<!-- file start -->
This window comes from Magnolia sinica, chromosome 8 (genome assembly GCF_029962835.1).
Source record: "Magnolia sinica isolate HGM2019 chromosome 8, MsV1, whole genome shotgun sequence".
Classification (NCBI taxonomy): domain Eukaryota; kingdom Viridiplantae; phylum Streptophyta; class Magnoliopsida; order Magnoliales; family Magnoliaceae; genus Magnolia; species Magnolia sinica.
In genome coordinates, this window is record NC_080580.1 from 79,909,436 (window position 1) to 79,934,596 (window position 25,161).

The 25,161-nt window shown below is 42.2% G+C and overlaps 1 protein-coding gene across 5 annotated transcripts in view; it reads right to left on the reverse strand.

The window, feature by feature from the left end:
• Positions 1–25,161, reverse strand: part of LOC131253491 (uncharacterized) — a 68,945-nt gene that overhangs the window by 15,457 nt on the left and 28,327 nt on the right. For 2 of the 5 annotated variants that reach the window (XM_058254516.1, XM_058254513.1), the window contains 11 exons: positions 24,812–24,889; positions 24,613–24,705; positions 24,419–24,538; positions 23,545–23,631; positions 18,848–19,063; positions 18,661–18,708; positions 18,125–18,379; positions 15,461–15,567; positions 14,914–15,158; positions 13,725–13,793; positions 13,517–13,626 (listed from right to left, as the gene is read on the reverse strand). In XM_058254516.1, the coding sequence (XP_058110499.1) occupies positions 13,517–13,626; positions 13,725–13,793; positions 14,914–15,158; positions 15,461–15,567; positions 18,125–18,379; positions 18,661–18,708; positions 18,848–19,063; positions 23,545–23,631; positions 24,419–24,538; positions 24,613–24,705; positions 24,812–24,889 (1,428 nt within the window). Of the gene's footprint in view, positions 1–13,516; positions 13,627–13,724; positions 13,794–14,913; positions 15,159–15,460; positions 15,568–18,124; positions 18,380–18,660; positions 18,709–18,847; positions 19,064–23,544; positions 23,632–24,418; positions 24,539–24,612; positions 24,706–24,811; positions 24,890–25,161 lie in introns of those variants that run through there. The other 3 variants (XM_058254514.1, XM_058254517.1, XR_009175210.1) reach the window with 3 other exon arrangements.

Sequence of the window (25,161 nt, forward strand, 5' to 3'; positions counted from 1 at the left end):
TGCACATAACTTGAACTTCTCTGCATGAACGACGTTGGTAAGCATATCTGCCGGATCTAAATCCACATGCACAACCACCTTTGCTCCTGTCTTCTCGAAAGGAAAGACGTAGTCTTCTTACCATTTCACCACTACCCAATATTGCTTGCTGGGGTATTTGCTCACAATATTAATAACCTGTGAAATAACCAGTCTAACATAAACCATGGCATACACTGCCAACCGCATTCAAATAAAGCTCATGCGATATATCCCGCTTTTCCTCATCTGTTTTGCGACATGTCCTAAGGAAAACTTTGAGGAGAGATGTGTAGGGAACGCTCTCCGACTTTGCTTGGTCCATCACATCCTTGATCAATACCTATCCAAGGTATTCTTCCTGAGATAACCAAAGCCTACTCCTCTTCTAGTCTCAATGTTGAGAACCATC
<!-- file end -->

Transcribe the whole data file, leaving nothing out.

This window comes from Magnolia sinica, chromosome 8 (genome assembly GCF_029962835.1).
Source record: "Magnolia sinica isolate HGM2019 chromosome 8, MsV1, whole genome shotgun sequence".
Classification (NCBI taxonomy): domain Eukaryota; kingdom Viridiplantae; phylum Streptophyta; class Magnoliopsida; order Magnoliales; family Magnoliaceae; genus Magnolia; species Magnolia sinica.
In genome coordinates, this window is record NC_080580.1 from 79,909,436 (window position 1) to 79,934,596 (window position 25,161).

The 25,161-nt window shown below is 42.2% G+C and overlaps 1 protein-coding gene across 5 annotated transcripts in view; it reads right to left on the reverse strand.

The window, feature by feature from the left end:
• Positions 1–25,161, reverse strand: part of LOC131253491 (uncharacterized) — a 68,945-nt gene that overhangs the window by 15,457 nt on the left and 28,327 nt on the right. For 2 of the 5 annotated variants that reach the window (XM_058254516.1, XM_058254513.1), the window contains 11 exons: positions 24,812–24,889; positions 24,613–24,705; positions 24,419–24,538; positions 23,545–23,631; positions 18,848–19,063; positions 18,661–18,708; positions 18,125–18,379; positions 15,461–15,567; positions 14,914–15,158; positions 13,725–13,793; positions 13,517–13,626 (listed from right to left, as the gene is read on the reverse strand). In XM_058254516.1, the coding sequence (XP_058110499.1) occupies positions 13,517–13,626; positions 13,725–13,793; positions 14,914–15,158; positions 15,461–15,567; positions 18,125–18,379; positions 18,661–18,708; positions 18,848–19,063; positions 23,545–23,631; positions 24,419–24,538; positions 24,613–24,705; positions 24,812–24,889 (1,428 nt within the window). Of the gene's footprint in view, positions 1–13,516; positions 13,627–13,724; positions 13,794–14,913; positions 15,159–15,460; positions 15,568–18,124; positions 18,380–18,660; positions 18,709–18,847; positions 19,064–23,544; positions 23,632–24,418; positions 24,539–24,612; positions 24,706–24,811; positions 24,890–25,161 lie in introns of those variants that run through there. The other 3 variants (XM_058254514.1, XM_058254517.1, XR_009175210.1) reach the window with 3 other exon arrangements.

Sequence of the window (25,161 nt, forward strand, 5' to 3'; positions counted from 1 at the left end):
TGCACATAACTTGAACTTCTCTGCATGAACGACGTTGGTAAGCATATCTGCCGGATCTAAATCCACATGCACAACCACCTTTGCTCCTGTCTTCTCGAAAGGAAAGACGTAGTCTTCTTACCATTTCACCACTACCCAATATTGCTTGCTGGGGTATTTGCTCACAATATTAATAACCTGTGAAATAACCAGTCTAACATAAACCATGGCATACACTGCCAACCGCATTCAAATAAAGCTCATGCGATATATCCCGCTTTTCCTCATCTGTTTTGCGACATGTCCTAAGGAAAACTTTGAGGAGAGATGTGTAGGGAACGCTCTCCGACTTTGCTTGGTCCATCACATCCTTGATCAATACCTATCCAAGGTATTCTTCCTGAGATAACCAAAGCCTACTCCTCTTCTAGTCTCAATGTTGAGAACCATC